Participants were 14 years of age and part of the IMAGEN study, a large (N = 1526) community-based sample. To test for sex-by-psychopathology interactions in structural grey matter volume (GMV), we used whole-brain, voxel-wise neuroimaging analyses based on robust non-parametric methods. Psychopathological symptom data were derived from the Strengths and Difficulties Questionnaire (SDQ).
We found a sex-by-hyperactivity/inattention interaction in four brain clusters: right temporoparietal-opercular region (p < 0.01, Cohen's d = −0.24), bilateral anterior and mid-cingulum (p < 0.05, Cohen's d = −0.18), right cerebellum and fusiform (p < 0.05, Cohen's d = −0.20) and left frontal superior and middle gyri (p < 0.05, Cohen's d = −0.26). Higher symptoms of hyperactivity/inattention were associated with lower GMV in all four brain clusters in boys, and with higher GMV in the temporoparietal-opercular and cerebellar-fusiform clusters in girls.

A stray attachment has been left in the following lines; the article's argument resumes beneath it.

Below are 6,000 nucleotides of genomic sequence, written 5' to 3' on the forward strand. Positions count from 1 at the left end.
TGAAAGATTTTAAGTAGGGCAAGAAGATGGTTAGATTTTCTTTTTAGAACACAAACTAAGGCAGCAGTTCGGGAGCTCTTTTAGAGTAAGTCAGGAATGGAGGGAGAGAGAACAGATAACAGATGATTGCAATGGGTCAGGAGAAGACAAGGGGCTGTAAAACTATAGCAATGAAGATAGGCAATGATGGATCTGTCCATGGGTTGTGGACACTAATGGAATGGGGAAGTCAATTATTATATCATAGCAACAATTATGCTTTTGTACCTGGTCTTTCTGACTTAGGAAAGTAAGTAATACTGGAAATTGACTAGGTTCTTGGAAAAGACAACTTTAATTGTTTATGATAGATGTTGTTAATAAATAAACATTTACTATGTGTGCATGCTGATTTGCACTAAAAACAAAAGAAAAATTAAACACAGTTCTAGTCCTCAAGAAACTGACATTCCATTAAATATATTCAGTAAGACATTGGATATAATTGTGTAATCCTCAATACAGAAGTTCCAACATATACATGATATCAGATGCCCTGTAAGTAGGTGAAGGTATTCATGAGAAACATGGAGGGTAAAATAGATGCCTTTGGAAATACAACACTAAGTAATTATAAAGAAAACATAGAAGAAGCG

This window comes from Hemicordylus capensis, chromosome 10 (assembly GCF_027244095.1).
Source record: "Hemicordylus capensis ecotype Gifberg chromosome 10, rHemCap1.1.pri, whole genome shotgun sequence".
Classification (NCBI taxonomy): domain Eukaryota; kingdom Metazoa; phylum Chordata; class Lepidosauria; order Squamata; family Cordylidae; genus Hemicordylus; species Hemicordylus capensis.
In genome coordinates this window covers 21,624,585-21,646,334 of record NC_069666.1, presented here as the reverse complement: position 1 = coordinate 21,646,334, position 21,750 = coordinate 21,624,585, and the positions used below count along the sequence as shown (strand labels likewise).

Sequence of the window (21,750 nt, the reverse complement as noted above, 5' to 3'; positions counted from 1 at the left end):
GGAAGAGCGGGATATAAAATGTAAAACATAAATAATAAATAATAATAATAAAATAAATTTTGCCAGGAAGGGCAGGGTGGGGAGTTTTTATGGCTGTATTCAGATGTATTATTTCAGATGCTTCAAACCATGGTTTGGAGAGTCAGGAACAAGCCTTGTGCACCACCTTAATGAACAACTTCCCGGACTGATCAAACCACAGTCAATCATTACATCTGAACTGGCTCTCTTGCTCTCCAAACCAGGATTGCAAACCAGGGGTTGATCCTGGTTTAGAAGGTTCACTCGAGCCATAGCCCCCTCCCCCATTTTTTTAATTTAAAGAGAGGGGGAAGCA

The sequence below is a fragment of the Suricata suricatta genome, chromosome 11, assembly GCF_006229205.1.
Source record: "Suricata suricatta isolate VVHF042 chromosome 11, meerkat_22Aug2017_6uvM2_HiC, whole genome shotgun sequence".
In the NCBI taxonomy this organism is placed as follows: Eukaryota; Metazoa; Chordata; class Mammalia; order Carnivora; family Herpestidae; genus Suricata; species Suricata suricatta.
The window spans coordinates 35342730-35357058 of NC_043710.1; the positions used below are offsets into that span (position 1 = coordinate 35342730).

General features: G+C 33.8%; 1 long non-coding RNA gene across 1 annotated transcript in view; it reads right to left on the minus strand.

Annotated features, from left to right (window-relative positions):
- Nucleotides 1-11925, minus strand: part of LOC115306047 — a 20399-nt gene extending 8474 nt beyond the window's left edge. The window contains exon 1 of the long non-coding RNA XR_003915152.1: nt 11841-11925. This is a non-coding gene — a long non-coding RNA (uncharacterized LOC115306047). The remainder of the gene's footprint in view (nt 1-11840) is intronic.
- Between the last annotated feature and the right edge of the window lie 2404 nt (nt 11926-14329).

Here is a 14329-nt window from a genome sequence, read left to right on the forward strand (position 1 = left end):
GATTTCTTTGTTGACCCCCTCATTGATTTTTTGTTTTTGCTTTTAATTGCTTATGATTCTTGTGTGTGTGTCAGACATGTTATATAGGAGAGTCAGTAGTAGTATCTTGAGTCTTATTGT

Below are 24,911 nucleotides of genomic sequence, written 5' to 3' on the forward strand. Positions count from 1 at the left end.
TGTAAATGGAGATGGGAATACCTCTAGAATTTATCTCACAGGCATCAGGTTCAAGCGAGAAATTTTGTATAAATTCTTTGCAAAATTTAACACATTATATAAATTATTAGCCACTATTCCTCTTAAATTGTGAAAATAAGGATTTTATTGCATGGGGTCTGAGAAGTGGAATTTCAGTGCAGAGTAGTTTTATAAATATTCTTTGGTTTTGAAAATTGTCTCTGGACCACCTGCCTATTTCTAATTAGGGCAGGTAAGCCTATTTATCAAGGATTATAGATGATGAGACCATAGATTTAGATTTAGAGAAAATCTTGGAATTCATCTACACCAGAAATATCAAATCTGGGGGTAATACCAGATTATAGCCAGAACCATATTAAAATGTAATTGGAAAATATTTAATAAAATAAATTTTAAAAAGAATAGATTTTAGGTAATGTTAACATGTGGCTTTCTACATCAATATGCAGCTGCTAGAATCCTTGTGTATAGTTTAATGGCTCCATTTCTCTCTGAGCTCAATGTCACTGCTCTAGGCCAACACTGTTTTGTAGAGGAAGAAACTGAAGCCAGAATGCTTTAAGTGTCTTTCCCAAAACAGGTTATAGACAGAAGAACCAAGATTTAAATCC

Using a large, sex-balanced and community-based sample, our study lends support to the idea that externalizing symptoms of hyperactivity/inattention may be associated with different neural structures in male and female adolescents. The brain regions we report have been associated with a myriad of important cognitive functions, in particular, attention, cognitive and motor control, and timing, that are potentially relevant to understand the behavioural manifestations of hyperactive and inattentive symptoms. This study highlights the importance of considering sex in our efforts to uncover mechanisms underlying psychopathology during adolescence.